Verifying cardholders is not always easy for business owners, who may not have face-to-face contact with their customers. Gas station owners, online store operators, and mail-order houses may not be able to ask for secondary ID when transactions are made. AVS uses information from the billing address, or an automated prompt for a ZIP code, to gather this information and compare it to what MasterCard and Visa have on file. From a financial standpoint, merchants can see a small discount on authorizations when AVS is utilized, since it offers an extra level of security.
Address Verification adds a layer of security for transactions by using street address and/or ZIP code information to determine whether to approve the sale. For example, in an address entered online as “123 Anywhere St, Anytown, USA 44444,” the AVS system would use the street number (123) and the ZIP code (44444) to compare against Visa or MasterCard billing address information. At a store, the ZIP code may only be requested. In either case, it is important for the customer to give correct billing address information.
At self-service gas pumps, consumers may feel tripped up when prompted to enter their ZIP codes. However, unattended gas sales can be a big avenue for fraud and stolen card use, so a thief may be stopped if he or she does not know basic information about the victim’s address. Similarly, online card fraud can be stopped when the billing address AVS does not match the information on the card. Even when there is a false positive for fraud on AVS information, the e-commerce store can call the customer and request more information that would confirm the cardholder’s identity.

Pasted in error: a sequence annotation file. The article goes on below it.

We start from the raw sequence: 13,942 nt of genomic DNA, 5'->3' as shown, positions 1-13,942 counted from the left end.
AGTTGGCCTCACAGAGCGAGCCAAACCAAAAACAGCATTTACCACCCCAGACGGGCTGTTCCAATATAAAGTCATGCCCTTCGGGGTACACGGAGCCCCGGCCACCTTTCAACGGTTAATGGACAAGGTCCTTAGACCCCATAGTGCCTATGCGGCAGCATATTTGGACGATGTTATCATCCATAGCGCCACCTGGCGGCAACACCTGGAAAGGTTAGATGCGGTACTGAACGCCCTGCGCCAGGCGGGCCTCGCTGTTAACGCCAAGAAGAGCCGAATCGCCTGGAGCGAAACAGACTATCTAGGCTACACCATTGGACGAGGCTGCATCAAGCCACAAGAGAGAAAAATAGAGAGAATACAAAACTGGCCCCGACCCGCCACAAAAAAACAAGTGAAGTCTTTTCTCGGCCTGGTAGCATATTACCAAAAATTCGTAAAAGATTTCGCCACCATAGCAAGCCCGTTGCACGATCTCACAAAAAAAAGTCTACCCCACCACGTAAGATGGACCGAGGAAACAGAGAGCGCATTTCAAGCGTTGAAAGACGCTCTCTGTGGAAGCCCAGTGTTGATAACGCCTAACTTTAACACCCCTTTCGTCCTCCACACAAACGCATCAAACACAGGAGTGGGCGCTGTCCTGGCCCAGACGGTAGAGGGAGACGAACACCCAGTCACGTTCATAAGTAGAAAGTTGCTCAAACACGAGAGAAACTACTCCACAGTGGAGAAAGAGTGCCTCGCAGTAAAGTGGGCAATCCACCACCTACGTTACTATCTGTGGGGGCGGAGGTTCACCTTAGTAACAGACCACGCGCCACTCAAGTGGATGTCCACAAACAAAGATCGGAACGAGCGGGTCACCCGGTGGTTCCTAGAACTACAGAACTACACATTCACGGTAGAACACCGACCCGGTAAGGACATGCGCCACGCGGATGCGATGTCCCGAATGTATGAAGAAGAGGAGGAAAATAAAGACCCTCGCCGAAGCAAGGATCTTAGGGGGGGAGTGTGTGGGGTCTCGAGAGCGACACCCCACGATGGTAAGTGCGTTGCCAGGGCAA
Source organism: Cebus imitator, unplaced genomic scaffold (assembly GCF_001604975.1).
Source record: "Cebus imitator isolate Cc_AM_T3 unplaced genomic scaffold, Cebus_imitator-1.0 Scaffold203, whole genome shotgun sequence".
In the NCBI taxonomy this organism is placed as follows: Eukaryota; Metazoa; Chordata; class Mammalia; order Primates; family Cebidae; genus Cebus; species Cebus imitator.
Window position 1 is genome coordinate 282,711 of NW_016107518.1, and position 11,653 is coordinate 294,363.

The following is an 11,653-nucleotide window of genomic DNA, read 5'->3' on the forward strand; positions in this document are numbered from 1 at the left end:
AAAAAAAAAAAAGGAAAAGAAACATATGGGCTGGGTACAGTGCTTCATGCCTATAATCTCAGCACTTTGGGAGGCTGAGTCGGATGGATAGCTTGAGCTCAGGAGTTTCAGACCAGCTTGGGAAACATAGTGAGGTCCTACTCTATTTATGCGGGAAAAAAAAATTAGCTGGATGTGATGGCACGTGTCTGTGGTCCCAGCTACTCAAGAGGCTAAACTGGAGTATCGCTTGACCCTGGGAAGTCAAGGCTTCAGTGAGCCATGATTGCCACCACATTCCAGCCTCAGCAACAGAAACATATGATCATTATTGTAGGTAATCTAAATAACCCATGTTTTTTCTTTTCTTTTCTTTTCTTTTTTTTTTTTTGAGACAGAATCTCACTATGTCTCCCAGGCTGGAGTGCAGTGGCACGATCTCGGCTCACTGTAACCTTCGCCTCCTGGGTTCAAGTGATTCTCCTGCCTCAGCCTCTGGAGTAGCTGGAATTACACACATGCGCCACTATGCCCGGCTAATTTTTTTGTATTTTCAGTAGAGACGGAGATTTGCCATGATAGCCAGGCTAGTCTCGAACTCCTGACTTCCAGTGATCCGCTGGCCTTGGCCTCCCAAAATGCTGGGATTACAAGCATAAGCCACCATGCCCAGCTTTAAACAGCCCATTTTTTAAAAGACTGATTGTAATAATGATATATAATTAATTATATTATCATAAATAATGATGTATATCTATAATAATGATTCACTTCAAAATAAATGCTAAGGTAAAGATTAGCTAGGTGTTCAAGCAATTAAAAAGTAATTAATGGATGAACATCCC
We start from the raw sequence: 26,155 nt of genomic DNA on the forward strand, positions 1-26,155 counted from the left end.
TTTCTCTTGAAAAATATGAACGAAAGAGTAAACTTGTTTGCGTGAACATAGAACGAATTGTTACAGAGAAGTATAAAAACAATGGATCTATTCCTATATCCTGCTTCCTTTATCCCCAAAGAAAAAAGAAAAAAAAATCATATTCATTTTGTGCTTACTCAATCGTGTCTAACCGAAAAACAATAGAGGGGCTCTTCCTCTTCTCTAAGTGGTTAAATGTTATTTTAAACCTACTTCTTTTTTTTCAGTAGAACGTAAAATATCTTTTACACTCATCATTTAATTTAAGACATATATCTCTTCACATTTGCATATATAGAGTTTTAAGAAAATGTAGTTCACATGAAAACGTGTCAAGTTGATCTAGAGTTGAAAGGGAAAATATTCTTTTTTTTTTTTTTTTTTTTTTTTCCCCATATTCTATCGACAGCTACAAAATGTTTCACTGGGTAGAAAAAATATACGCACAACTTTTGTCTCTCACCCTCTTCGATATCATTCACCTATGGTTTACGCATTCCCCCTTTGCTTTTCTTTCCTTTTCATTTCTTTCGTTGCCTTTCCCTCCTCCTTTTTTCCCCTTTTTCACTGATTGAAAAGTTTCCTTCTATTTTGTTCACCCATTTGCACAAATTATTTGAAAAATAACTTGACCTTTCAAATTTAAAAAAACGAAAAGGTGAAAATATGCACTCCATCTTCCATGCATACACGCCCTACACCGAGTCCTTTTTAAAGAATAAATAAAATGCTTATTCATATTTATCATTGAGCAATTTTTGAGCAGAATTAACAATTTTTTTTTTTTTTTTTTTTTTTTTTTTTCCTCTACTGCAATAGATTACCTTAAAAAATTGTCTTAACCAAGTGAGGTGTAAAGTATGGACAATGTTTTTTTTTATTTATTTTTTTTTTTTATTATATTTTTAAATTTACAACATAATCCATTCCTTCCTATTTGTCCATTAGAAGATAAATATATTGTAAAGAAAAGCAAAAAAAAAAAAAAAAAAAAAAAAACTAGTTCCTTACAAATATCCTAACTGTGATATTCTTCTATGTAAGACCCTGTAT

In person AVS usage can be programmed into credit card terminals and POS devices. Most of the time AVS verification at the point of sale is done on registers where the customer swipes the card and has access to a keypad or PIN entry device. It is also possible for the cashier to ask for the ZIP code and enter it in. No matter how AVS info is collected, cards can be declined when information does not match. A common authorization code, “Declined due to AVS mismatch,” can cause issues for cardholders since the available credit on a card may be reduced until the issuing bank removes a hold on the card.
There are some controversies and legal issues when requesting AVS information. For example, in California and <a href="http://blogs.findlaw.com/free_enterprise/2013/04/is-it-legal-to-ask-for-customer-zip-codes.html" onclick="_gaq.push(['_trackEvent', 'outbound-article', 'http://blogs cialis g.findlaw.com/free_enterprise/2013/04/is-it-legal-to-ask-for-customer-zip-codes.html’, ‘Massachusetts’]);” target=”_blank”>Massachusetts it may be illegal to ask for ZIP code information, as this is seen as a privacy violation. Many organizations go beyond using AVS info just for card verification, and also save the data for marketing purposes. Therefore, you will want to check with your processor to ensure that you are following local laws for address verification.
At CPN, we recommend using whatever tools you can to fight credit card fraud. From a profitability standpoint, you owe it to yourself to avoid the headaches involved with chargebacks, retrievals, and lost money associated with card theft. Furthermore, fraudsters often work in groups, and a single successful act of fraud could make you a target for more organized theft schemes. While customers may find card verification to be inconvenient, a series of thefts and chargebacks could push you in to the high risk processing category. By using several layers of security, including AVS, CVV, and ID checks, you can preserve your preferred processing rates and make it tougher for data thieves to prosper.